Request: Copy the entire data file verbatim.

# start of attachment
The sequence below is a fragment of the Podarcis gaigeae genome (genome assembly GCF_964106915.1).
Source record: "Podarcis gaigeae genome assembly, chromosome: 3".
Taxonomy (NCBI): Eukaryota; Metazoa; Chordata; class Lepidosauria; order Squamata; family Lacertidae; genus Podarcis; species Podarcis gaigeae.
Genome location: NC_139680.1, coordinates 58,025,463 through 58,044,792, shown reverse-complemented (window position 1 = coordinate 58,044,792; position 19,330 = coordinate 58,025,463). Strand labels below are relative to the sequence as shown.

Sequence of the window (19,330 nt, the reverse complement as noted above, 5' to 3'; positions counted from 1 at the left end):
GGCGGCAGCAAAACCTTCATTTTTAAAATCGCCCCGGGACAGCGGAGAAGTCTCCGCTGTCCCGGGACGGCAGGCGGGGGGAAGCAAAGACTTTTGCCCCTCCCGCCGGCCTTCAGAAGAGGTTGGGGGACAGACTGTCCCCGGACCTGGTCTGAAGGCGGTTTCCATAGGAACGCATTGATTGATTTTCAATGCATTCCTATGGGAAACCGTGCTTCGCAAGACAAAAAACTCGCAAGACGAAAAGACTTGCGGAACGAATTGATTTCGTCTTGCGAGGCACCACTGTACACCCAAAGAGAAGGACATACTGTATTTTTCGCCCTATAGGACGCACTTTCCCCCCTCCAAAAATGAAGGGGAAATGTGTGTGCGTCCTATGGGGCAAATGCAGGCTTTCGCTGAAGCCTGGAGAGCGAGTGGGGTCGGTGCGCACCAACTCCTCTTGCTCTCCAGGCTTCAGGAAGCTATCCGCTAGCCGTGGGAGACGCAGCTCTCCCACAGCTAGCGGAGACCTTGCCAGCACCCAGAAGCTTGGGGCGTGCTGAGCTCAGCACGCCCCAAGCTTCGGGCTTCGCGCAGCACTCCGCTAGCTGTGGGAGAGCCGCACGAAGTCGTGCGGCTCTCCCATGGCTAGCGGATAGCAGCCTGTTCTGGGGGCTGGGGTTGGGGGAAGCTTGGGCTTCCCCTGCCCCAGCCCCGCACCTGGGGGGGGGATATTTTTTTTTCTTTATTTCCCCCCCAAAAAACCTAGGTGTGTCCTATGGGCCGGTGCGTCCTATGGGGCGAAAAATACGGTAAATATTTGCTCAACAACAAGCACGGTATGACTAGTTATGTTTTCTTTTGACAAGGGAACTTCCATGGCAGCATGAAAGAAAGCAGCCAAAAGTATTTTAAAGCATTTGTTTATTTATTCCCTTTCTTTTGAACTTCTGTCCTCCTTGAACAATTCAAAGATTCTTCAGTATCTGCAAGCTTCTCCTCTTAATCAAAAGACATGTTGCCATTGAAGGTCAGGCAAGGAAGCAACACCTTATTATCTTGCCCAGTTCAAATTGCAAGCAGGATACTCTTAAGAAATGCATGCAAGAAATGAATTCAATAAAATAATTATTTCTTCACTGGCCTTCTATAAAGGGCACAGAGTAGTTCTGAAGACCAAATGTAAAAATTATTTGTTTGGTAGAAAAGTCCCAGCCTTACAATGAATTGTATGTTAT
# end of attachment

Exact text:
The sequence below is a fragment of the Podarcis gaigeae genome (genome assembly GCF_964106915.1).
Source record: "Podarcis gaigeae genome assembly, chromosome: 3".
Taxonomy (NCBI): Eukaryota; Metazoa; Chordata; class Lepidosauria; order Squamata; family Lacertidae; genus Podarcis; species Podarcis gaigeae.
Genome location: NC_139680.1, coordinates 58,025,463 through 58,044,792, shown reverse-complemented (window position 1 = coordinate 58,044,792; position 19,330 = coordinate 58,025,463). Strand labels below are relative to the sequence as shown.

Sequence of the window (19,330 nt, the reverse complement as noted above, 5' to 3'; positions counted from 1 at the left end):
GGCGGCAGCAAAACCTTCATTTTTAAAATCGCCCCGGGACAGCGGAGAAGTCTCCGCTGTCCCGGGACGGCAGGCGGGGGGAAGCAAAGACTTTTGCCCCTCCCGCCGGCCTTCAGAAGAGGTTGGGGGACAGACTGTCCCCGGACCTGGTCTGAAGGCGGTTTCCATAGGAACGCATTGATTGATTTTCAATGCATTCCTATGGGAAACCGTGCTTCGCAAGACAAAAAACTCGCAAGACGAAAAGACTTGCGGAACGAATTGATTTCGTCTTGCGAGGCACCACTGTACACCCAAAGAGAAGGACATACTGTATTTTTCGCCCTATAGGACGCACTTTCCCCCCTCCAAAAATGAAGGGGAAATGTGTGTGCGTCCTATGGGGCAAATGCAGGCTTTCGCTGAAGCCTGGAGAGCGAGTGGGGTCGGTGCGCACCAACTCCTCTTGCTCTCCAGGCTTCAGGAAGCTATCCGCTAGCCGTGGGAGACGCAGCTCTCCCACAGCTAGCGGAGACCTTGCCAGCACCCAGAAGCTTGGGGCGTGCTGAGCTCAGCACGCCCCAAGCTTCGGGCTTCGCGCAGCACTCCGCTAGCTGTGGGAGAGCCGCACGAAGTCGTGCGGCTCTCCCATGGCTAGCGGATAGCAGCCTGTTCTGGGGGCTGGGGTTGGGGGAAGCTTGGGCTTCCCCTGCCCCAGCCCCGCACCTGGGGGGGGGATATTTTTTTTTCTTTATTTCCCCCCCAAAAAACCTAGGTGTGTCCTATGGGCCGGTGCGTCCTATGGGGCGAAAAATACGGTAAATATTTGCTCAACAACAAGCACGGTATGACTAGTTATGTTTTCTTTTGACAAGGGAACTTCCATGGCAGCATGAAAGAAAGCAGCCAAAAGTATTTTAAAGCATTTGTTTATTTATTCCCTTTCTTTTGAACTTCTGTCCTCCTTGAACAATTCAAAGATTCTTCAGTATCTGCAAGCTTCTCCTCTTAATCAAAAGACATGTTGCCATTGAAGGTCAGGCAAGGAAGCAACACCTTATTATCTTGCCCAGTTCAAATTGCAAGCAGGATACTCTTAAGAAATGCATGCAAGAAATGAATTCAATAAAATAATTATTTCTTCACTGGCCTTCTATAAAGGGCACAGAGTAGTTCTGAAGACCAAATGTAAAAATTATTTGTTTGGTAGAAAAGTCCCAGCCTTACAATGAATTGTATGTTAT